Category Archives: Aburi

To Be Agronomic…

This is actually the only real physical book I took back with me from the classes I took at University of Ghana and Ashesi University in the Spring semester of 2007. This book is Managing Agrodiversity the Traditional Way edited by Edwin A. Gyasi – the professor of the course I took with him, Sustainable Agriculture in the Developing World – and Gordana KranjacBerisavljevic, Essie T. Blay, and William Oduro. This course, a graduate-level class in the Geography department at Legon, was only attended by three students that whole semester – two of us from America (including a white woman from Northern California) and a young Ghanaian woman. It’s troubling, at best, that matters of agronomy, food security, and sustainable land management are not attended to by more students, particularly right in Afrika. But I consider it to have been a great honor to have studied the contemporary thought around sustainable development with Prof. Gyasi.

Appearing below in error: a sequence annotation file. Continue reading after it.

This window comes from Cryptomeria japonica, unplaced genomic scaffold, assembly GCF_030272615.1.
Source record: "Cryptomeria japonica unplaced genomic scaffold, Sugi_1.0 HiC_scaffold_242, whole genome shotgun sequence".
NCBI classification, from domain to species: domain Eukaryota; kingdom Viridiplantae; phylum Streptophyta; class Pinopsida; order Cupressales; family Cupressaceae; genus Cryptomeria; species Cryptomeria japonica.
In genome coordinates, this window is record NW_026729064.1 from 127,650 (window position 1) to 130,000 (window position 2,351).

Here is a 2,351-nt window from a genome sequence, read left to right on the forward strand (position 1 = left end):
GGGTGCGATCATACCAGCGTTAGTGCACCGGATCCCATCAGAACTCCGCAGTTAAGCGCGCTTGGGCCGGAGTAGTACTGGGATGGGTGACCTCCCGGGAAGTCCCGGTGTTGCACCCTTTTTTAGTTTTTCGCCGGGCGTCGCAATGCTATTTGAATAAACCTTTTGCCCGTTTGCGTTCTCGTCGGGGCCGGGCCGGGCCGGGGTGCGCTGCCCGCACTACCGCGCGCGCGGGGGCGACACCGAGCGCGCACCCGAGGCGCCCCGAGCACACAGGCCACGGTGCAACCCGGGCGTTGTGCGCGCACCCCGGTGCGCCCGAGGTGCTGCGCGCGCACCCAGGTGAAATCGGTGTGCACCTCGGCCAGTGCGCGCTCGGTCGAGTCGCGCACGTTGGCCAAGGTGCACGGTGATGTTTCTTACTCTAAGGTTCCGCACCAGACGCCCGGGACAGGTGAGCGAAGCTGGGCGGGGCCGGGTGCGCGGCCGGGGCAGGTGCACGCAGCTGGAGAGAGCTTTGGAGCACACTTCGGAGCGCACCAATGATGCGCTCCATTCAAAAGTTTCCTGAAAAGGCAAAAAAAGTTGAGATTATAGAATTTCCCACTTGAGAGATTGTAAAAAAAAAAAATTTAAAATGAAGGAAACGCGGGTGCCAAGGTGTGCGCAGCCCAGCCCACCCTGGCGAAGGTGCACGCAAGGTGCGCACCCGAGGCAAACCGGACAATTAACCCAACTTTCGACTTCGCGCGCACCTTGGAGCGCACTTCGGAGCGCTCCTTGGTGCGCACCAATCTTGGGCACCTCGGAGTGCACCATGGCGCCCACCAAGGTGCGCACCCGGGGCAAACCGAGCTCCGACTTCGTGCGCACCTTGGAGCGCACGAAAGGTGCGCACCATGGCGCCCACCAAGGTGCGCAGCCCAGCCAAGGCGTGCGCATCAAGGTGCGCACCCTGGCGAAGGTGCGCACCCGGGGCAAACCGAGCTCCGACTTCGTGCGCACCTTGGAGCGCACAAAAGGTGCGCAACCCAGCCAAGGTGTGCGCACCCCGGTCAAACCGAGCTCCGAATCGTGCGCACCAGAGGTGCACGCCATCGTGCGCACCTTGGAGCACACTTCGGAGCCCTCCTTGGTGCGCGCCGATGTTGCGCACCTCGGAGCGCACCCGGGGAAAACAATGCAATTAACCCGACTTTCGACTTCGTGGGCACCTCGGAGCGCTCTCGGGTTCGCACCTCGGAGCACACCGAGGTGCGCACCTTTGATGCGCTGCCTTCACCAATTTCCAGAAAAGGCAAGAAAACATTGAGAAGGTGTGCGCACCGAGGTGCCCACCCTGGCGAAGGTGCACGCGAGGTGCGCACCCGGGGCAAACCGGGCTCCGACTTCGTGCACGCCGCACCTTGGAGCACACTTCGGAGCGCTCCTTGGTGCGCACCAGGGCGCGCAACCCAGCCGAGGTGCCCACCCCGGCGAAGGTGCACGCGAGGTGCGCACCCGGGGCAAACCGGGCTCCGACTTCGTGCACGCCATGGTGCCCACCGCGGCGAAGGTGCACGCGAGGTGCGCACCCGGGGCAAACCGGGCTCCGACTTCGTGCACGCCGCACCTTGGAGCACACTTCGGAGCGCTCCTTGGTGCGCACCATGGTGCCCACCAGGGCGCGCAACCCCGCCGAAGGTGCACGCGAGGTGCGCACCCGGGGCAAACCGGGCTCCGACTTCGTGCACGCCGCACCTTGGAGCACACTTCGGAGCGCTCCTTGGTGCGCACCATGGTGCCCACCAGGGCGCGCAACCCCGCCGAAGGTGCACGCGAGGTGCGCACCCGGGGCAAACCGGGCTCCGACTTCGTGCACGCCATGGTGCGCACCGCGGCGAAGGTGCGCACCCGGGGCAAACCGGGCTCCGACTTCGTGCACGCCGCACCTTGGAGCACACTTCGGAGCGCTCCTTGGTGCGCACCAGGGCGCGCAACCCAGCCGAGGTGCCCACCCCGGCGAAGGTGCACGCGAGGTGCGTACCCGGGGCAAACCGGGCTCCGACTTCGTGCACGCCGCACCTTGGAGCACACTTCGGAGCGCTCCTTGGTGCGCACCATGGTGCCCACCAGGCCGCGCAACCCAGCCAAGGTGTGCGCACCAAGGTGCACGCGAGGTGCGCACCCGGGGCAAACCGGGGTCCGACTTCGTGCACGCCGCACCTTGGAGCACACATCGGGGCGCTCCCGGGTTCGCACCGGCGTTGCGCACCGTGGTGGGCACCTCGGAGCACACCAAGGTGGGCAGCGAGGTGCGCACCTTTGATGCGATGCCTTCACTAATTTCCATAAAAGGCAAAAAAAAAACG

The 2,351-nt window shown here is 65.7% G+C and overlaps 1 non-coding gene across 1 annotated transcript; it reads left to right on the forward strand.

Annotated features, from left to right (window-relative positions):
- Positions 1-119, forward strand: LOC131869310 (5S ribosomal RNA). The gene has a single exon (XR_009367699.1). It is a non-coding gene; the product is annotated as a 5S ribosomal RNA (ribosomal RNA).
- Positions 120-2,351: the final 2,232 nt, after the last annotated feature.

That is the man himself, during our field trip to Aburi Hills, where we visited Ebua Danso’s farm, the one I mention three posts down, where organic agroforestry impressed the hell out of me and blew my mind. And Ebua Danso wasn’t a master, world-renowned organic Afrikan farmer because of something he learned in a Western-oriented agronomy program somewhere. He was simply reproducing the beautiful and effective methods of traditional, local farmers in Ghana and elsewhere in West Afrika. I come back to all this subject matter and these past events in my life as I reflect on being a raw vegan/ fruitarian, an Afrikan, and a revolutionary concerned with food security, sustainable and plentiful food production and transport, and justice. Raw Vegans/ fruitarians like me eat a lot of tropical fruits and nuts. Bananas produced for the Bonita, Dole, and other big US corporations that maintain banana republics in Latin America – I eat them. I live in North Jersey, just outside NYC where I work and conduct all my business. And I enter the market and select all sorts of tropical fruits that were grown many thousands away, in the very tropics I am native to (and would probably rather be most of the time). If the Afrikan situation was correct, I would be there today with no looking back, doing work, being free, eating right off the land and most likely growing most of my own food. I know activists here in NYC that want to do something like establish organic herbal gardens in Cameroon which will grow medicinal herbs to be exported to the US. Yet the cost of such transport, and the relationship of cash-cropism – an economic practice I approach with some ire – might not be overturned in such an arrangement.